Education is now mostly focused on developing the students in terms of achieving better assessment grades. This makes the students more focused on achieving better results than gaining better learning outcomes through their studies. The educational values of the students are not properly evaluated through this criterion (Lackéus et al., 2016). Thus it becomes much important to implement specific changes that are focused towards developing the human aspect of the students along with the educational aspects. Students often feel disengaged in the currently existing educational framework. This is mainly due to the fact that they are very much monotonous and at times stereotypical concerning their attitudes towards education. It is important all the essential aspects pointed out by Kohn are given equal importance towards effectively developing educational systems. The specific area where the suggestions of Kohn (2008) can be implementation plan is towards the existing assessment techniques that are implemented across schools. The assessments are more focused towards assessing the memory of the students. In this regards, the collaboration aspect that is emphasized through the progressive learning models can be used. Collaborative assessments that depend more on the performance of students in interactive classes can point towards significant developmental aspects of students rather than measure their abilities only through uncertain assessment techniques (Mitrofanenko, 2018). Moreover, in order to keep the students motivated to learn more and optimize their educational abilities intrinsic motivation can be enhanced through the implementation of progressivism. Deep understanding can help to create relational aspects of students with schools that stay with them throughout their lives.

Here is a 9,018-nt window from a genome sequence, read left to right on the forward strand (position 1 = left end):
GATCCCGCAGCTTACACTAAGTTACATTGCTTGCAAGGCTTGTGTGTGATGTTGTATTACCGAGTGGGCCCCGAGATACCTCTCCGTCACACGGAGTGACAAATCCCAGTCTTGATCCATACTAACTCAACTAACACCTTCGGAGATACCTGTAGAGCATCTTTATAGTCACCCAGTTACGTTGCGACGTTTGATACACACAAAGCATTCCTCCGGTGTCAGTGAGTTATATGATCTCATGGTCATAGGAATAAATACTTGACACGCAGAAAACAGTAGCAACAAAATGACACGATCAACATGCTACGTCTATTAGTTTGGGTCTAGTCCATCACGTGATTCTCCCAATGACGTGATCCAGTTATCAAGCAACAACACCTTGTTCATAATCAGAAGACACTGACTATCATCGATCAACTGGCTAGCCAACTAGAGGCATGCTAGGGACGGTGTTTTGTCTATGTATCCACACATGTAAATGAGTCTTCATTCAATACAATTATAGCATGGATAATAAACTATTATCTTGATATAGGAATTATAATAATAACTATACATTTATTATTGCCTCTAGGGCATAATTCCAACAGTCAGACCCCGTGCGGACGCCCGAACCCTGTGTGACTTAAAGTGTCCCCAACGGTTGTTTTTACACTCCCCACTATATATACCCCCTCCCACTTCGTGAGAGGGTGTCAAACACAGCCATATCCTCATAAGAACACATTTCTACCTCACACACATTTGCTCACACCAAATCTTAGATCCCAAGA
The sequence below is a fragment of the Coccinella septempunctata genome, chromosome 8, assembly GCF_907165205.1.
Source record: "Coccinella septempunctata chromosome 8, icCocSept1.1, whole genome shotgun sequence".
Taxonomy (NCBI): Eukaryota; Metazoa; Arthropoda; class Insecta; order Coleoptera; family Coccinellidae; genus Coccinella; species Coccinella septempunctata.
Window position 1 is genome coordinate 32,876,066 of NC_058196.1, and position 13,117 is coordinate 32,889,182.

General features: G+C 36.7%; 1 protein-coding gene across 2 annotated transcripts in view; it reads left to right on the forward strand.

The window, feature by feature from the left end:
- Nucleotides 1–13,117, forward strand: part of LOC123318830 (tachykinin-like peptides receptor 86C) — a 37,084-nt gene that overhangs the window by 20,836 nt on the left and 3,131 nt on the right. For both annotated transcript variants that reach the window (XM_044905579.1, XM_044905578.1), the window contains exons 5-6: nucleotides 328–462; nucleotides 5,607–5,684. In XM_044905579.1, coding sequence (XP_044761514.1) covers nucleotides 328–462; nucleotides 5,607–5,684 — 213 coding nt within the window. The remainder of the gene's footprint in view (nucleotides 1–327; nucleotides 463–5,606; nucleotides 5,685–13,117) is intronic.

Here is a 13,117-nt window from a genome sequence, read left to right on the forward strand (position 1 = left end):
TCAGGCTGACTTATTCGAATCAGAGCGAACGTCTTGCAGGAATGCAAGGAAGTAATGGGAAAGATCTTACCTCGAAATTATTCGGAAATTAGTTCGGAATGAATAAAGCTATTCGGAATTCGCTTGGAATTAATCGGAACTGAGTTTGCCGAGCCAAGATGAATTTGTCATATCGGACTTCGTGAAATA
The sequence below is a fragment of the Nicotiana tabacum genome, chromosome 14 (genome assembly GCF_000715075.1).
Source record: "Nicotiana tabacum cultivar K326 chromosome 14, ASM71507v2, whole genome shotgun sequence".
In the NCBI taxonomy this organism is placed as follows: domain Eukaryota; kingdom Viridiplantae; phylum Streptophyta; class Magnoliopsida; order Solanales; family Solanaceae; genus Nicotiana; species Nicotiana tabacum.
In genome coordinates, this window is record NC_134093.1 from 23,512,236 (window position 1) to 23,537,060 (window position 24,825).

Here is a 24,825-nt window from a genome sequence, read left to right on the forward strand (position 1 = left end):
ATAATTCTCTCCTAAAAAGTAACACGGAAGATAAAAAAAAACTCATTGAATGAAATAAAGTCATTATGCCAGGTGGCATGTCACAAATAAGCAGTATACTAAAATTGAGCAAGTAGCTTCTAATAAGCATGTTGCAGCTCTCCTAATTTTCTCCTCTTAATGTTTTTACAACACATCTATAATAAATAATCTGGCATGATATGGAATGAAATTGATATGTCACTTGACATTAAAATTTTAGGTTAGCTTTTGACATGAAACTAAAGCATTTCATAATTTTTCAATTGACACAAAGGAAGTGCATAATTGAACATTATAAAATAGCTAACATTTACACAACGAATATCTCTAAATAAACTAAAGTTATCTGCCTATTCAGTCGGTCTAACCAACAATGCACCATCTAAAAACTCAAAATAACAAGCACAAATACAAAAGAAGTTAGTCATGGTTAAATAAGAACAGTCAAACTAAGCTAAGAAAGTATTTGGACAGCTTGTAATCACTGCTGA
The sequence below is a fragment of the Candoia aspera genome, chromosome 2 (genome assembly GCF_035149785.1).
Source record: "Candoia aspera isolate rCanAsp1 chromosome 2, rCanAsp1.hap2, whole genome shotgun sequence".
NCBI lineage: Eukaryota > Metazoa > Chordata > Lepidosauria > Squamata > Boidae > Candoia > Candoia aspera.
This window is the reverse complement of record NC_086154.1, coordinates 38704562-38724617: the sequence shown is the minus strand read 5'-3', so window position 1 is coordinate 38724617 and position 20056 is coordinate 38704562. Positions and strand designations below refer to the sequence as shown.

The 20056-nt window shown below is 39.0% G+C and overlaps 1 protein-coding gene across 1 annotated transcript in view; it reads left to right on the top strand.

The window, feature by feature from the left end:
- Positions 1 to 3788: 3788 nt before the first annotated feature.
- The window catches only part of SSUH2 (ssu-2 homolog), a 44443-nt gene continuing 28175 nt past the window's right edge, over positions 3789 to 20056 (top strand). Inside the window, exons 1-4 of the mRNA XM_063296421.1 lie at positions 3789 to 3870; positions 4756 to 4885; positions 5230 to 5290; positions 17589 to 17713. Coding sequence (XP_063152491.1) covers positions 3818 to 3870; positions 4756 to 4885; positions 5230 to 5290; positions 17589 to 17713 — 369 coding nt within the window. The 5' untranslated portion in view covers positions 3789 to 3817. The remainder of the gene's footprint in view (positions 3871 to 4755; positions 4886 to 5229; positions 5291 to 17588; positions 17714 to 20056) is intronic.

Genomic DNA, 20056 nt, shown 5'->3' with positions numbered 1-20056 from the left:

1. Côté, J. E., & Allahar, A. L. (2007). Ivory tower blues: A university system in crisis. University of Toronto Press.
2. Kohn, A. (2015). Progressive education: Why it's hard to beat, but also hard to find.
3. Lackéus, M., Lundqvist, M., & Middleton, K. W. (2016). Bridging the traditional-progressive education rift through entrepreneurship. International Journal of Entrepreneurial Behavior & Research, 22(6), 777-803.
4. Liu, J., Mooney, H., Hull, V., Davis, S. J., Gaskell, J., Hertel, T., ... & Li, S. (2015). Systems integration for global sustainability. Science, 347(6225), 1258832.
5. Muhar, A., Raymond, C. M., van den Born, R. J., Bauer, N., Böck, K., Braito, M., ... & Mitrofanenko, T. (2018). A model integrating social-cultural concepts of nature into frameworks of interaction between social and natural systems. Journal of Environmental Planning and Management, 61(5-6), 756-777.
6. Nast, J. (2015). Bowen Paulle 2013: Toxic Schools. High?poverty Education in New York and Amsterdam. Chicago: University of Chicago Press. International Journal of Urban and Regional Research, 39(1), 181-183